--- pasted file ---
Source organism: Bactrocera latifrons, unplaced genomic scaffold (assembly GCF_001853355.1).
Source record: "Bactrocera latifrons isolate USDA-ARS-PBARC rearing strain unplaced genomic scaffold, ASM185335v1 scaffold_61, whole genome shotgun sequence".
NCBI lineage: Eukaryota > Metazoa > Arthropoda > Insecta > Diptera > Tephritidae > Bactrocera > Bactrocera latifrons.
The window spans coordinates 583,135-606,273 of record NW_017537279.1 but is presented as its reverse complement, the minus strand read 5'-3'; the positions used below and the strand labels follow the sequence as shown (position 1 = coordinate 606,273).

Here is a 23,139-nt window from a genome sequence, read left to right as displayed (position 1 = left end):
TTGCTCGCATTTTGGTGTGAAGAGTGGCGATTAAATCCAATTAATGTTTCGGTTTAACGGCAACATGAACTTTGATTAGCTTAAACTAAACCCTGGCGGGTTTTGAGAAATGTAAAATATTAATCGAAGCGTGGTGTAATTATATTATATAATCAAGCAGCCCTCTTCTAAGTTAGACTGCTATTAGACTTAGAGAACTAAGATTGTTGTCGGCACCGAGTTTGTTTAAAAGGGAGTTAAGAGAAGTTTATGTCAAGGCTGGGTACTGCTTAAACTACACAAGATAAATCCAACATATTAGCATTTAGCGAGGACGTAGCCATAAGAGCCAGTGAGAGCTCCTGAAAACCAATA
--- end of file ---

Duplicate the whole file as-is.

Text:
Source organism: Bactrocera latifrons, unplaced genomic scaffold (assembly GCF_001853355.1).
Source record: "Bactrocera latifrons isolate USDA-ARS-PBARC rearing strain unplaced genomic scaffold, ASM185335v1 scaffold_61, whole genome shotgun sequence".
NCBI lineage: Eukaryota > Metazoa > Arthropoda > Insecta > Diptera > Tephritidae > Bactrocera > Bactrocera latifrons.
The window spans coordinates 583,135-606,273 of record NW_017537279.1 but is presented as its reverse complement, the minus strand read 5'-3'; the positions used below and the strand labels follow the sequence as shown (position 1 = coordinate 606,273).

Here is a 23,139-nt window from a genome sequence, read left to right as displayed (position 1 = left end):
TTGCTCGCATTTTGGTGTGAAGAGTGGCGATTAAATCCAATTAATGTTTCGGTTTAACGGCAACATGAACTTTGATTAGCTTAAACTAAACCCTGGCGGGTTTTGAGAAATGTAAAATATTAATCGAAGCGTGGTGTAATTATATTATATAATCAAGCAGCCCTCTTCTAAGTTAGACTGCTATTAGACTTAGAGAACTAAGATTGTTGTCGGCACCGAGTTTGTTTAAAAGGGAGTTAAGAGAAGTTTATGTCAAGGCTGGGTACTGCTTAAACTACACAAGATAAATCCAACATATTAGCATTTAGCGAGGACGTAGCCATAAGAGCCAGTGAGAGCTCCTGAAAACCAATA